The Goldfinch, by Donna Tartt

It's too hard to even talk about this book. It's beyond description, really. But I shall try.

The novel starts with a feverish young man shivering alone in an Amsterdam hotel room. Afraid to go out, he scans indecipherable Dutch newspaper articles for his name amongst pictures of police cars, incident tape and dead bodies. We go back 14 years to the beginning.

12 year old scholarship student Theodore Decker is in trouble at school for silly, petty reasons. On the morning he is due to attend a meeting with his headmaster, Theodore and his mother Audrey take shelter from the rain in one of New York's lesser known museums, but one that Audrey visits regularly. Theo isn’t much of an art lover, sulking about his impending meeting and squinting at dreary Dutch paintings of autopsies and dissections. He feels a strange, inexplicable connection to a red headed girl, attending the exhibition with her elderly grandfather- they remind him of his mother; gentle, absorbed in the art.

Doubling back for one last look at the mystery girl when the explosion occurs, Theo becomes an unlikely survivor of a huge terrorist attack. Comforting the girl's dying grandfather in his last moments of life, the man gives the dazed and shock ravaged Theo a family heirloom and an address in the West Village. Theo, operating purely on adrenaline and instinct staggers out of the museum with a tiny painting of a Goldfinch and the dead man's ring. And without his mother.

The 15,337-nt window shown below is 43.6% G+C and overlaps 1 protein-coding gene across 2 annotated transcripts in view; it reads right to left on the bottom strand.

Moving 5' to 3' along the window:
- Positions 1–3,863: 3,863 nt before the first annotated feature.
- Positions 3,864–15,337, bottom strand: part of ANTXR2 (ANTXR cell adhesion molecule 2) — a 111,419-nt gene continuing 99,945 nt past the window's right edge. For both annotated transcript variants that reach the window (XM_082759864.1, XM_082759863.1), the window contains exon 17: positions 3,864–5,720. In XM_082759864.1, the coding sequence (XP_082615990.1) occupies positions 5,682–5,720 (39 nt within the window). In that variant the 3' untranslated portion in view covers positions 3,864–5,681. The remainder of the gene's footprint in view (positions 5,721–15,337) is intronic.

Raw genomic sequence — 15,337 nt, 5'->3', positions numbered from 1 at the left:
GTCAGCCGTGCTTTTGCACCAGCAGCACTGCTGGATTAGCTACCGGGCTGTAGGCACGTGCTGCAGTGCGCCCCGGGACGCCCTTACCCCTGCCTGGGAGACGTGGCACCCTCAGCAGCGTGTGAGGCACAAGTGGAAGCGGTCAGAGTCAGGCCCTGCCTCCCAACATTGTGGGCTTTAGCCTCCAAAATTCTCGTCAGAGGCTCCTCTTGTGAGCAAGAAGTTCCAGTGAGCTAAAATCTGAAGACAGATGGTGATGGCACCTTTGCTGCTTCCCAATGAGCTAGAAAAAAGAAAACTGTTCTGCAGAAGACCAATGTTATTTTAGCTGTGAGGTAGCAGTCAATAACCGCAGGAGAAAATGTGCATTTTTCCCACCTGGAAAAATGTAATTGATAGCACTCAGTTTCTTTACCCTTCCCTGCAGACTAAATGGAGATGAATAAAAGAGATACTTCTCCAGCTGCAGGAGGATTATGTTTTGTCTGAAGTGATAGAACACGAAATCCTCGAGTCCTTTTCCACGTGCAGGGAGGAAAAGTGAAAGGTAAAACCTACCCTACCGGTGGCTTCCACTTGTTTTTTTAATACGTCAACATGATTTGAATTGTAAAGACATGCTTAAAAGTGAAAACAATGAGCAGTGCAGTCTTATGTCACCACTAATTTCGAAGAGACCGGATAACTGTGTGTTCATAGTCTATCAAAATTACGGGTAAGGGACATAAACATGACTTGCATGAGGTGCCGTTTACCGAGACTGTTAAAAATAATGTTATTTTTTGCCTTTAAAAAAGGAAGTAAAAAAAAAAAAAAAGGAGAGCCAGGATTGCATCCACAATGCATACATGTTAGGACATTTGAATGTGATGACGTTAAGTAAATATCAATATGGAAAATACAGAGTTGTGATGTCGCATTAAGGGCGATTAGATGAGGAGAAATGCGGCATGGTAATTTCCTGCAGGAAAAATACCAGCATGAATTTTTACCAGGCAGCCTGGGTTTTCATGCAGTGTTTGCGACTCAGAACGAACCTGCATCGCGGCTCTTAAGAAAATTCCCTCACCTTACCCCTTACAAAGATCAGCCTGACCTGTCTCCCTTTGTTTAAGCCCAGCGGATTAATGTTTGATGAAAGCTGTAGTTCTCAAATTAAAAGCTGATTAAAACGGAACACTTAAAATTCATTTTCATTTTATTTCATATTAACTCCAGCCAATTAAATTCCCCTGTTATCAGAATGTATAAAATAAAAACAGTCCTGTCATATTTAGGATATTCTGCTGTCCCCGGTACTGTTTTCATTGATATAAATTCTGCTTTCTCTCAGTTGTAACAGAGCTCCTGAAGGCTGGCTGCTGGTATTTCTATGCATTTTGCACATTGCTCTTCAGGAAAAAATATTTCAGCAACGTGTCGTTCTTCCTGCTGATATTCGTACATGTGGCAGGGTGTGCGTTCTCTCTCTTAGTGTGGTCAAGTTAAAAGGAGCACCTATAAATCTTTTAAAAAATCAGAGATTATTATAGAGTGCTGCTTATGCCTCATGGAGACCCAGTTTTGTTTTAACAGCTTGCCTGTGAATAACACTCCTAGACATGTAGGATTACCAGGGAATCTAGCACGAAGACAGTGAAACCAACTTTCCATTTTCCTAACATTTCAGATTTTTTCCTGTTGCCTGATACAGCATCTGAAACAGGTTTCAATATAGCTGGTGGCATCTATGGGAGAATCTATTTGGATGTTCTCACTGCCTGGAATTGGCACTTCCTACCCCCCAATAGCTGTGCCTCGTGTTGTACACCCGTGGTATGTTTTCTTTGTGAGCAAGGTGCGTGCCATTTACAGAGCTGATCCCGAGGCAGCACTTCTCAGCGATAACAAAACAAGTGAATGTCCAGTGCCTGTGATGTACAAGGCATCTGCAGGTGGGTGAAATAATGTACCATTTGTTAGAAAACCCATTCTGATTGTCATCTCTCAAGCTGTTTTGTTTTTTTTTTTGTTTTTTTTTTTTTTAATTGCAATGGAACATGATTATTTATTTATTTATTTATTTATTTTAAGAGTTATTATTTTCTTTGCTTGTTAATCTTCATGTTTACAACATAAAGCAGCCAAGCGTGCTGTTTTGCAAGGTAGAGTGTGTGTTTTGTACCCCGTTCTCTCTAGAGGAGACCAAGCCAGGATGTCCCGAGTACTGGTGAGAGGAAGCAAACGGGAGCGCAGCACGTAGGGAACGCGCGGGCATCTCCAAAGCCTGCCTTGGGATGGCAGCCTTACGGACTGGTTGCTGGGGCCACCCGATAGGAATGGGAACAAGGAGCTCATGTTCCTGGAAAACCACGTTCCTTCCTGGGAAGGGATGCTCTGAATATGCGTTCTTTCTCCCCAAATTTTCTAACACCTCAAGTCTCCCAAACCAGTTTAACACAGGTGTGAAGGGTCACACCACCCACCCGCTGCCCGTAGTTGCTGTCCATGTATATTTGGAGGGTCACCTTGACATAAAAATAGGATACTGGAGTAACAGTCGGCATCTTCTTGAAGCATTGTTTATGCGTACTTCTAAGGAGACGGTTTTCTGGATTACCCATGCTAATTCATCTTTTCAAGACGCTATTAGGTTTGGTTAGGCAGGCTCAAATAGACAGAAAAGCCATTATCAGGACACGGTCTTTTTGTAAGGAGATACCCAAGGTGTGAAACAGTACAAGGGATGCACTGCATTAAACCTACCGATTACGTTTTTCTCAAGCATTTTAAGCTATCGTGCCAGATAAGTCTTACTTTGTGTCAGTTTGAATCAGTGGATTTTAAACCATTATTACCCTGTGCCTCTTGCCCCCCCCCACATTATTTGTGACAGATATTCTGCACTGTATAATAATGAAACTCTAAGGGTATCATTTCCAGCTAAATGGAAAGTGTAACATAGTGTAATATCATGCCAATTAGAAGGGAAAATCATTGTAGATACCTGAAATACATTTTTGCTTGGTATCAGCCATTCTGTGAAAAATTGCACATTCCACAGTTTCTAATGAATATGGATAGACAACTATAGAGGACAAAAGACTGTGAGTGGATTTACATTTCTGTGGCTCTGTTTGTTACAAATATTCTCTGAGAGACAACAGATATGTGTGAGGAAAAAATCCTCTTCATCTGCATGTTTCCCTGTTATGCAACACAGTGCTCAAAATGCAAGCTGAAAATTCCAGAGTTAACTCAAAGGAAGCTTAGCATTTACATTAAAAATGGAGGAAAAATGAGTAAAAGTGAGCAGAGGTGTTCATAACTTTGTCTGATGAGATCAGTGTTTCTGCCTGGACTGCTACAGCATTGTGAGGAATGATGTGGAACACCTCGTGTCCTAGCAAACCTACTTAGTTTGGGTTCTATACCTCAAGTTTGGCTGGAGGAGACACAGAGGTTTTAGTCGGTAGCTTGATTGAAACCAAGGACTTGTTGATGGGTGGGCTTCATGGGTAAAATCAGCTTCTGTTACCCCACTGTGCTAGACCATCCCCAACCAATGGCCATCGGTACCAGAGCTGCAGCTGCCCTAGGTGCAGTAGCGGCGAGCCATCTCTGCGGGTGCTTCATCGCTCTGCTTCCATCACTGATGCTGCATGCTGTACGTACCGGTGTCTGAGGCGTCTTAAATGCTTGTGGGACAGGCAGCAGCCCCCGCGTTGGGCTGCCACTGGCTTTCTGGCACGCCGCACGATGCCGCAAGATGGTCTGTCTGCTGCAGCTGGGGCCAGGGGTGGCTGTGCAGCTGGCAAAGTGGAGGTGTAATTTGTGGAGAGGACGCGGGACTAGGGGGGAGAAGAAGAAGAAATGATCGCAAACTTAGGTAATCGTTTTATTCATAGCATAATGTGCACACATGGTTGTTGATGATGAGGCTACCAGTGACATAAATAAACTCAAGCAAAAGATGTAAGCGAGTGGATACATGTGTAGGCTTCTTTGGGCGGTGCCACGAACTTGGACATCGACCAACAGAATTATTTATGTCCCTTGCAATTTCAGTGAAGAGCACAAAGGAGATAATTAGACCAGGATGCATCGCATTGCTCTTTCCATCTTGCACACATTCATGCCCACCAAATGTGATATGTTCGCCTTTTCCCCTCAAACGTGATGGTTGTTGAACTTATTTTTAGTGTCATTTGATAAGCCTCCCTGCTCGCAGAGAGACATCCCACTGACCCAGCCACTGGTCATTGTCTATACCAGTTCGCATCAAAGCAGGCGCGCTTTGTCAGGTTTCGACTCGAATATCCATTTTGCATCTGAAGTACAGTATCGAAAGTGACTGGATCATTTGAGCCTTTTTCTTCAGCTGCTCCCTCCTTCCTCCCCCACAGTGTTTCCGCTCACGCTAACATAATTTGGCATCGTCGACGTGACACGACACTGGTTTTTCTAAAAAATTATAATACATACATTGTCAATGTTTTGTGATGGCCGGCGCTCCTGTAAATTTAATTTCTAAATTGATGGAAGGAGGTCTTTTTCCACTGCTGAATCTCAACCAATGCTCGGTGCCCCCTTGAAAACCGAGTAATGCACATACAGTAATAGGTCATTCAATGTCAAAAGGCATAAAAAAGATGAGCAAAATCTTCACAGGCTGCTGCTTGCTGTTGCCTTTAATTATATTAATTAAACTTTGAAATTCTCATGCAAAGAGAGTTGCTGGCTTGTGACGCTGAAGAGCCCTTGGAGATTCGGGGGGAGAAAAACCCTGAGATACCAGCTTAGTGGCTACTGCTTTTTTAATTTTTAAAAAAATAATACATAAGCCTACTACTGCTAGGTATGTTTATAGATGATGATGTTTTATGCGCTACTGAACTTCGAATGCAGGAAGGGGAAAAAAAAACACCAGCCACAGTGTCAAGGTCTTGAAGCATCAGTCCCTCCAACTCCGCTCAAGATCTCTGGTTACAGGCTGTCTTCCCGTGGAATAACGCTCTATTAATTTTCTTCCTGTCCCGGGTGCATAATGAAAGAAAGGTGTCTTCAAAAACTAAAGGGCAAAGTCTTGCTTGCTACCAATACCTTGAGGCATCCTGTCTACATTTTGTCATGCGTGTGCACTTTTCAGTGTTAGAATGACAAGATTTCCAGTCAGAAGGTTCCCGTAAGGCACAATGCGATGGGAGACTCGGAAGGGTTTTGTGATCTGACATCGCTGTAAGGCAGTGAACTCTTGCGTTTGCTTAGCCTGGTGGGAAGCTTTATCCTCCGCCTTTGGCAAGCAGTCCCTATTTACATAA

Displaced and homeless with no family in New York and a herd of councillors, therapists and social workers on his case, Theo desperately tries to avoid falling into 'the system'. When his alcoholic, gambling-addict father turns up to whisk Theo to a fresh start in Las Vegas, his life becomes a cloud of disillusion, drugs, booze and underachievement with fellow waster Boris, the alcoholic schoolboy on a self-destructive path to crime. The bulk of the middle section of the story follows Theo's emotional ups and downs of living in Vegas, the lack of company, the endless hours of TV and dog walking in the desert, and the effects of gambling in a town of addicts. He sees how similar he is to the father he despises and he's afraid for his future. He never really stood a chance. Over the years, Theo's lies, omissions and bad decisions draw him deeper and deeper into the shady underworld of Art criminals, traffickers and drug gangs as he leads a double life of antiquarian respectability and narcotic-deadened depression and fraud.